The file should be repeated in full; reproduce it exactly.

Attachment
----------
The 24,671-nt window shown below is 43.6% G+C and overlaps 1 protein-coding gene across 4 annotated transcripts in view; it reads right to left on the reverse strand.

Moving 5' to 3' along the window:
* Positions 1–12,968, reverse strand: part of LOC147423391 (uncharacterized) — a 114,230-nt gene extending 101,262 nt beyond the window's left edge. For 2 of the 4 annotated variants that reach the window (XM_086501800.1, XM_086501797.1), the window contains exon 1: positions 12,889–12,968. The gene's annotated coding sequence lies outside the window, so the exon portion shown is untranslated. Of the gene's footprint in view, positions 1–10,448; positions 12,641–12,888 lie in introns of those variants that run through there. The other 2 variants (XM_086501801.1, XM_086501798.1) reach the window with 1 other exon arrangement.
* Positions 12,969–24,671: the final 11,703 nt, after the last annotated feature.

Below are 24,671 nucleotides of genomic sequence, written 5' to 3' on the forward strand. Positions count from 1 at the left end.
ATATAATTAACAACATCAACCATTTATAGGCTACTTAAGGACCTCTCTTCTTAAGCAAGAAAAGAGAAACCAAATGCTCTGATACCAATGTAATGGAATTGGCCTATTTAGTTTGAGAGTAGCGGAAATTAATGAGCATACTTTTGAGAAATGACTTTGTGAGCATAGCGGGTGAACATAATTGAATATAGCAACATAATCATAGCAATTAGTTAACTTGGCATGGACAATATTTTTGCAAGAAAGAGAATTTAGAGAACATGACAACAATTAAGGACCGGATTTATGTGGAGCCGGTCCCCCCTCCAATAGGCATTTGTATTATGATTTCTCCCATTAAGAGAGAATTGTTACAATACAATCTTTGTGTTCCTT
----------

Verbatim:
The 24,671-nt window shown below is 43.6% G+C and overlaps 1 protein-coding gene across 4 annotated transcripts in view; it reads right to left on the reverse strand.

Moving 5' to 3' along the window:
* Positions 1–12,968, reverse strand: part of LOC147423391 (uncharacterized) — a 114,230-nt gene extending 101,262 nt beyond the window's left edge. For 2 of the 4 annotated variants that reach the window (XM_086501800.1, XM_086501797.1), the window contains exon 1: positions 12,889–12,968. The gene's annotated coding sequence lies outside the window, so the exon portion shown is untranslated. Of the gene's footprint in view, positions 1–10,448; positions 12,641–12,888 lie in introns of those variants that run through there. The other 2 variants (XM_086501801.1, XM_086501798.1) reach the window with 1 other exon arrangement.
* Positions 12,969–24,671: the final 11,703 nt, after the last annotated feature.

Below are 24,671 nucleotides of genomic sequence, written 5' to 3' on the forward strand. Positions count from 1 at the left end.
ATATAATTAACAACATCAACCATTTATAGGCTACTTAAGGACCTCTCTTCTTAAGCAAGAAAAGAGAAACCAAATGCTCTGATACCAATGTAATGGAATTGGCCTATTTAGTTTGAGAGTAGCGGAAATTAATGAGCATACTTTTGAGAAATGACTTTGTGAGCATAGCGGGTGAACATAATTGAATATAGCAACATAATCATAGCAATTAGTTAACTTGGCATGGACAATATTTTTGCAAGAAAGAGAATTTAGAGAACATGACAACAATTAAGGACCGGATTTATGTGGAGCCGGTCCCCCCTCCAATAGGCATTTGTATTATGATTTCTCCCATTAAGAGAGAATTGTTACAATACAATCTTTGTGTTCCTT